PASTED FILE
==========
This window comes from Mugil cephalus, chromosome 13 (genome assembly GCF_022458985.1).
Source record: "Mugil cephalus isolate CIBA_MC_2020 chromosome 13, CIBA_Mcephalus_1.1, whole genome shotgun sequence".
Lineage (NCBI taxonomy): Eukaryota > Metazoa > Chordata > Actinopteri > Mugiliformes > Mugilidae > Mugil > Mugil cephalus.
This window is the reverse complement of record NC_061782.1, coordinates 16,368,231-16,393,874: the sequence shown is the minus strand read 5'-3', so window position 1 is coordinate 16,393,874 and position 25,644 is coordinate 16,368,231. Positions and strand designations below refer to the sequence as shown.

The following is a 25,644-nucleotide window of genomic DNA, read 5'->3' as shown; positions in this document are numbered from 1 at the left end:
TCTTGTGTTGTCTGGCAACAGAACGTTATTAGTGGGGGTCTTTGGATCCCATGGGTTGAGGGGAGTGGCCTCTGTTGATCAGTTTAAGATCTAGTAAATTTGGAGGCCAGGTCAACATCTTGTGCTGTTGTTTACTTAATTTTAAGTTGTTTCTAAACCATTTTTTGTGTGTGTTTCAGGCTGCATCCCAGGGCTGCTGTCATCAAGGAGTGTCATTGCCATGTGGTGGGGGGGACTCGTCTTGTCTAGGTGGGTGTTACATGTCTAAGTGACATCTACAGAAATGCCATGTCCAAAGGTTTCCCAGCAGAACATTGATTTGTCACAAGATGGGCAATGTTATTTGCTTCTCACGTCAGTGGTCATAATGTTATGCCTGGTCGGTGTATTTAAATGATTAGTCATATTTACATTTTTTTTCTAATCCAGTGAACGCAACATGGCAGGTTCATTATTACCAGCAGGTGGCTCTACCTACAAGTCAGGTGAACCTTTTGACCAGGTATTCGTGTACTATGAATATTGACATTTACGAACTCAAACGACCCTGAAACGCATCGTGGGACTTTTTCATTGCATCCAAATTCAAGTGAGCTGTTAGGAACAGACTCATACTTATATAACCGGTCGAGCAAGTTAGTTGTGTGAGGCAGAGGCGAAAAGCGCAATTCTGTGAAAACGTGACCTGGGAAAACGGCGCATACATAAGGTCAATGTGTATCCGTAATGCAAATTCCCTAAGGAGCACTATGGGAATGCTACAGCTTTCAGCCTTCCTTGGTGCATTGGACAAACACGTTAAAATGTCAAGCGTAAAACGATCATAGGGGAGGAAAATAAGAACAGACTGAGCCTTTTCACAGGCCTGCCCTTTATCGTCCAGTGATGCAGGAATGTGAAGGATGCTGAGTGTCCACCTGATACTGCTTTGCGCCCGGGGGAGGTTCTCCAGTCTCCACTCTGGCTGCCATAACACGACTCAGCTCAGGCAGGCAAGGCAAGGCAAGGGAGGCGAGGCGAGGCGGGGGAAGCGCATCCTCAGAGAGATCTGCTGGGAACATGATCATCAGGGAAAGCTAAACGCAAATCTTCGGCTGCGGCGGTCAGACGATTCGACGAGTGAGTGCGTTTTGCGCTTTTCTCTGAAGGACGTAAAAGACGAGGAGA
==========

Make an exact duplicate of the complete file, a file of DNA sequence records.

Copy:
This window comes from Mugil cephalus, chromosome 13 (genome assembly GCF_022458985.1).
Source record: "Mugil cephalus isolate CIBA_MC_2020 chromosome 13, CIBA_Mcephalus_1.1, whole genome shotgun sequence".
Lineage (NCBI taxonomy): Eukaryota > Metazoa > Chordata > Actinopteri > Mugiliformes > Mugilidae > Mugil > Mugil cephalus.
This window is the reverse complement of record NC_061782.1, coordinates 16,368,231-16,393,874: the sequence shown is the minus strand read 5'-3', so window position 1 is coordinate 16,393,874 and position 25,644 is coordinate 16,368,231. Positions and strand designations below refer to the sequence as shown.

The following is a 25,644-nucleotide window of genomic DNA, read 5'->3' as shown; positions in this document are numbered from 1 at the left end:
TCTTGTGTTGTCTGGCAACAGAACGTTATTAGTGGGGGTCTTTGGATCCCATGGGTTGAGGGGAGTGGCCTCTGTTGATCAGTTTAAGATCTAGTAAATTTGGAGGCCAGGTCAACATCTTGTGCTGTTGTTTACTTAATTTTAAGTTGTTTCTAAACCATTTTTTGTGTGTGTTTCAGGCTGCATCCCAGGGCTGCTGTCATCAAGGAGTGTCATTGCCATGTGGTGGGGGGGACTCGTCTTGTCTAGGTGGGTGTTACATGTCTAAGTGACATCTACAGAAATGCCATGTCCAAAGGTTTCCCAGCAGAACATTGATTTGTCACAAGATGGGCAATGTTATTTGCTTCTCACGTCAGTGGTCATAATGTTATGCCTGGTCGGTGTATTTAAATGATTAGTCATATTTACATTTTTTTTCTAATCCAGTGAACGCAACATGGCAGGTTCATTATTACCAGCAGGTGGCTCTACCTACAAGTCAGGTGAACCTTTTGACCAGGTATTCGTGTACTATGAATATTGACATTTACGAACTCAAACGACCCTGAAACGCATCGTGGGACTTTTTCATTGCATCCAAATTCAAGTGAGCTGTTAGGAACAGACTCATACTTATATAACCGGTCGAGCAAGTTAGTTGTGTGAGGCAGAGGCGAAAAGCGCAATTCTGTGAAAACGTGACCTGGGAAAACGGCGCATACATAAGGTCAATGTGTATCCGTAATGCAAATTCCCTAAGGAGCACTATGGGAATGCTACAGCTTTCAGCCTTCCTTGGTGCATTGGACAAACACGTTAAAATGTCAAGCGTAAAACGATCATAGGGGAGGAAAATAAGAACAGACTGAGCCTTTTCACAGGCCTGCCCTTTATCGTCCAGTGATGCAGGAATGTGAAGGATGCTGAGTGTCCACCTGATACTGCTTTGCGCCCGGGGGAGGTTCTCCAGTCTCCACTCTGGCTGCCATAACACGACTCAGCTCAGGCAGGCAAGGCAAGGCAAGGGAGGCGAGGCGAGGCGGGGGAAGCGCATCCTCAGAGAGATCTGCTGGGAACATGATCATCAGGGAAAGCTAAACGCAAATCTTCGGCTGCGGCGGTCAGACGATTCGACGAGTGAGTGCGTTTTGCGCTTTTCTCTGAAGGACGTAAAAGACGAGGAGA